Teaching by Ear, Learning by Heart Creative Musical Arts at New England Conservatory, Part 2

Mark Zaleski • CommentaryJanuary 2024 • January 8, 2024

SBO+: This is part 2 in a series of articles by faculty members of the New England Conservatory who share their tips on teaching deeper listening.

Mark Zaleski, woodwinds/bass/songwriting/arranging: Memory Bank Exercise

A great way to get students of any age or experience level excited about developing their ears is to have them create their own music completely aurally (no sheet music or chord charts allowed). To get this process started, I give students my “melody bank” exercise.  The purpose is to get students creating their own memorable melodies they can use in their own music.

I ask students to set a 10-minute timer once a day and try to come up with a “memorable melodic fragment” in that time. This should be a single line melody – no harmony should be included. If more advanced students say they hear chords at the same time as their melodies, ask them to resist the temptation and focus solely on the melodic content. While there are no minimum or maximum length requirements for this, mine are usually about 20-45 seconds long. They may do this with any instrument they choose. This should include their voice, and I encourage students to make sure they sometimes get away from their primary instrument when they do this. It’s sometimes fun to have them try this on instruments they just started learning, even if they don’t have performance experience on that instrument.

Once the 10-minute timer is up, ask them to make a quick recording of what they came up with on the voice memo app of their phone. Then, it is crucial they go do something else for at least an hour. Have a meal, watch a show, do homework, read a book, doom-scroll Instagram; anything not related to that melody is fair game. Sometime later that day, ask them to sing (not play back on an instrument) the melody they came up with. If they cannot, they should delete that voice memo and try again. If they can, they should save the voice memo in a playlist, or somewhere on their phone or computer. This collection of melodic fragments becomes their melody bank, and will be their source for starting completely organic, unique, honest compositions. Anything that can fit in the melody bank is almost always teachable to fellow classmates aurally. I find this not only helps students develop their melodic vocabulary and memory but creates an incredible enthusiasm and sense of community within my ensembles.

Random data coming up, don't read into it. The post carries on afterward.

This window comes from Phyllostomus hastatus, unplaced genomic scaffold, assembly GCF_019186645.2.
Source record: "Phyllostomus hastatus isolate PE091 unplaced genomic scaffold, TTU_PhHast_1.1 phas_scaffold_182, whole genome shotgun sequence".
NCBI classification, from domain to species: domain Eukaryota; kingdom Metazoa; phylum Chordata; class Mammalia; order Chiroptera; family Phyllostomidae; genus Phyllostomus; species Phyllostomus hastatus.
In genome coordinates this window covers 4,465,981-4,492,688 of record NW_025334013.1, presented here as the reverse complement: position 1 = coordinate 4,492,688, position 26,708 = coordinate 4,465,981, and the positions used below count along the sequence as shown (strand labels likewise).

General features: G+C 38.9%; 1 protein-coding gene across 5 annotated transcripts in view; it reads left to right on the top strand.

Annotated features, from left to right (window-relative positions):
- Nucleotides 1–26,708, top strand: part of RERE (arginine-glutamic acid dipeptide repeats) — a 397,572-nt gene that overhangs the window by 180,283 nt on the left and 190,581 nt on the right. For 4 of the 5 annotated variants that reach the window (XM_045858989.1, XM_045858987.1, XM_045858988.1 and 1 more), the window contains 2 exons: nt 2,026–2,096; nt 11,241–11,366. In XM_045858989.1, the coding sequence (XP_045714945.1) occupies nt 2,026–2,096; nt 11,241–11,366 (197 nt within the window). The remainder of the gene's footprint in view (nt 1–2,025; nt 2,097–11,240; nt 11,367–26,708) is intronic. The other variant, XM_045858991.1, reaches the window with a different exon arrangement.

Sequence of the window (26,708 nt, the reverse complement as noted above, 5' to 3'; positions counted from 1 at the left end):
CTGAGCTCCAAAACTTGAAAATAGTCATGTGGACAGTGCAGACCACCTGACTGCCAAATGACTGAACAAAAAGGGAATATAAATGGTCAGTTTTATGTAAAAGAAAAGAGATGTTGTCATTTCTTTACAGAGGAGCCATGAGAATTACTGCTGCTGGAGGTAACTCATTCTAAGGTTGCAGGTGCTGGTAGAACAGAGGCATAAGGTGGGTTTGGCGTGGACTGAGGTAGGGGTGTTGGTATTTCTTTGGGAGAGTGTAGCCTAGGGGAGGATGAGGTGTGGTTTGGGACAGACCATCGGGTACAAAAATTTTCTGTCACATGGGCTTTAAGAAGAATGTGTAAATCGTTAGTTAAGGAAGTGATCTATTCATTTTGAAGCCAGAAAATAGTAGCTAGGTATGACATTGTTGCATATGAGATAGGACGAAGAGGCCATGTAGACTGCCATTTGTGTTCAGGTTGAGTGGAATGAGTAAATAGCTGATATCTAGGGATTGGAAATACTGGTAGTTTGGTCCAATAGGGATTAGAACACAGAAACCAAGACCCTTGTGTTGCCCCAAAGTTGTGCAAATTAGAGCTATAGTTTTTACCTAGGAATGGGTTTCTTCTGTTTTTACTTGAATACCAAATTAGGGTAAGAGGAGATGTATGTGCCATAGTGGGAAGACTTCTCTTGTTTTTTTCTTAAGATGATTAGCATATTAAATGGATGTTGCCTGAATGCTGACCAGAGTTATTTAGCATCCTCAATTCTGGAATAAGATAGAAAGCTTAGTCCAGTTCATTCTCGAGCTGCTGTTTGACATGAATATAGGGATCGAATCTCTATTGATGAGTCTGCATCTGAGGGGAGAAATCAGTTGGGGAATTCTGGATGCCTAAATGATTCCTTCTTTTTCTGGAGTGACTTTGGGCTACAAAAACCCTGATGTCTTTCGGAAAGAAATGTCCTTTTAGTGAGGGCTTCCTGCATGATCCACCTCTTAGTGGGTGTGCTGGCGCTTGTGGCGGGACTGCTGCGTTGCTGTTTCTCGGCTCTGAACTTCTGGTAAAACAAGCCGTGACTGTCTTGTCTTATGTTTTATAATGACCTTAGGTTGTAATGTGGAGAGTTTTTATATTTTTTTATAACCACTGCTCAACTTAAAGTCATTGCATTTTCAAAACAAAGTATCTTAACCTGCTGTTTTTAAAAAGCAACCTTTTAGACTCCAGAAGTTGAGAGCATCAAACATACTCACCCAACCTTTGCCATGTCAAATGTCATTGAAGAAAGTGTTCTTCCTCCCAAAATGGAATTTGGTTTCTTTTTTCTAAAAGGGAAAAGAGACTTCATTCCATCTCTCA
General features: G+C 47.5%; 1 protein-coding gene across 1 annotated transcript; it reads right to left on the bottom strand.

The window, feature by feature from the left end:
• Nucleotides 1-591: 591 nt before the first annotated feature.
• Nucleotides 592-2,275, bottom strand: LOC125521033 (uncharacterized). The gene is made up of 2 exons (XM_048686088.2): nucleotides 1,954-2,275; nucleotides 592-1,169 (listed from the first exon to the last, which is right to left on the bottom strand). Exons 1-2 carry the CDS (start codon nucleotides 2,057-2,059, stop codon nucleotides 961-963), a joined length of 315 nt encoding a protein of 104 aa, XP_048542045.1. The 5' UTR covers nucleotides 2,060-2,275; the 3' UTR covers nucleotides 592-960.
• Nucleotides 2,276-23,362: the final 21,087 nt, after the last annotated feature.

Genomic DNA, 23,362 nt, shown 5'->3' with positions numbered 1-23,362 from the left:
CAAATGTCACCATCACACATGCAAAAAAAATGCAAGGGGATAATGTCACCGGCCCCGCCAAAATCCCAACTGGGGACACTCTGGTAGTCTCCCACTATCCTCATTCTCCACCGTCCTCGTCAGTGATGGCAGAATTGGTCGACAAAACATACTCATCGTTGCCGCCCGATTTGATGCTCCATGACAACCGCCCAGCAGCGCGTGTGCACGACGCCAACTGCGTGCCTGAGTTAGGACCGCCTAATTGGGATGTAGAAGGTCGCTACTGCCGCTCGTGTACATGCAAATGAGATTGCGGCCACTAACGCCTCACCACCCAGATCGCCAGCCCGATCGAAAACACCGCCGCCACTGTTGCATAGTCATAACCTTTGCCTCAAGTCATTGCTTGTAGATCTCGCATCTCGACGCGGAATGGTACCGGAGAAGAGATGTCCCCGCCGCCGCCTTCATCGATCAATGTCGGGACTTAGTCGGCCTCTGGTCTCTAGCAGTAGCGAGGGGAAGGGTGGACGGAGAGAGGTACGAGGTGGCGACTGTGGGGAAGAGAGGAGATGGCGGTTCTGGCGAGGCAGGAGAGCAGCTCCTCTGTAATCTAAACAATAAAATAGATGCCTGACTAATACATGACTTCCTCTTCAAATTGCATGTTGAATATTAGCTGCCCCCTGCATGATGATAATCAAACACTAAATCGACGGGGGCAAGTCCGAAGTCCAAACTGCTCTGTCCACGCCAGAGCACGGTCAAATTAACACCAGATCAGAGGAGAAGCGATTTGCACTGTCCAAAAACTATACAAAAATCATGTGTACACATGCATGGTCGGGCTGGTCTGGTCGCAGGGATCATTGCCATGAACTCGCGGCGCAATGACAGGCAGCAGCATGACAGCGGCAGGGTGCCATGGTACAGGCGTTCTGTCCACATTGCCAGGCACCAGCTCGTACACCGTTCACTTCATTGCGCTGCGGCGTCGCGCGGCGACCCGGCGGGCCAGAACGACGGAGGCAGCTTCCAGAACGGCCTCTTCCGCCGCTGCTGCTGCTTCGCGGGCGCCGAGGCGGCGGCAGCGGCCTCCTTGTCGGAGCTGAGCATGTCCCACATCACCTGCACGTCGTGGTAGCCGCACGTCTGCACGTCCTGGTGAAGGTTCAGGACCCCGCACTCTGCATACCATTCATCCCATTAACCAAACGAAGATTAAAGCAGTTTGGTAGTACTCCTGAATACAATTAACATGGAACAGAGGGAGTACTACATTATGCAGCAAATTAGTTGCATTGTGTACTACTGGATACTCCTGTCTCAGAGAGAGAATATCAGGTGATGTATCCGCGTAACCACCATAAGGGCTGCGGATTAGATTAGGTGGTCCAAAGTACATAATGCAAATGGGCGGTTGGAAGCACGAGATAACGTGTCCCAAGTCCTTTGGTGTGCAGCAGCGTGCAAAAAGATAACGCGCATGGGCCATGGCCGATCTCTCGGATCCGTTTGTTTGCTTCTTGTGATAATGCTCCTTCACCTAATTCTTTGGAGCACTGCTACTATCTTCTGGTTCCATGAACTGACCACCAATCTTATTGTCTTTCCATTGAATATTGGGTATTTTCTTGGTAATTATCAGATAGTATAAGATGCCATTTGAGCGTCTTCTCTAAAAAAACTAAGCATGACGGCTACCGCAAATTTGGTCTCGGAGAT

Cristi Catt, voice: The Kinesthetic Singer
The ways in which a student approaches learning music will deeply affect their relationship with a particular piece and with their overall confidence and creativity in music making. Notated music allows someone to visually document what they have heard or created. It serves as a visual reference for as long as it can be accessed or until it can be memorized. Oral traditions and learning by ear allow one to digest and carry music for as long as one can remember it. And as memories vary, music can evolve and change, especially when passing from person to person. 

As a teacher, I use a variety of written, oral, and physical means in my work with individuals and groups. In my private studio, I prefer to start with moving and singing first and notation later. I begin with a vocal/physical conversation to transfer vocal exercises and song phrases, both improvised and borrowed. I call, they respond. As students respond to what they hear and mirror what they see, I can not only hear what they send back to me, but “see” their thinking through the ways they move. I respond vocally and physically, and we form our own way of communicating. Eventually, the student calls and I respond and at some point, no one is sure who is leading. I find this opens new pathways and possibilities for singing. I can tweak my methods to the individual, and they learn to practice and develop something they carry in their voice and body. 

I also work this way with groups. After introducing the basic principles through a warmup, I start a call and response. If you direct choirs, bands, orchestras, or other groups, I encourage you to expand on gestures you use to conduct. Also draw on movements like tossing a ball or sweeping the floor and then allow more organic movement to spring from the music itself. Eventually the director flips the ensemble and members take turns leading. This can lead to improvisation and spontaneous arranging as students experiment with call and response, layering, harmonizing, and varying a melody as they are inspired. 

I have worked with a cappella and vocal/instrumental ensembles where we never create a score. These groups continue refining and shaping, signaling, and remembering throughout rehearsals, into performances and beyond. These ideas can also be used to allow groups to explore a composed piece of music, starting with one theme. In this way they forge a deeper connection to a piece they will eventually read from a score.  For more information, I eventually notated some of my oral traditions in a book, The Kinesthetic Singer: Lessons on Singing from Yoga and Basketball.  


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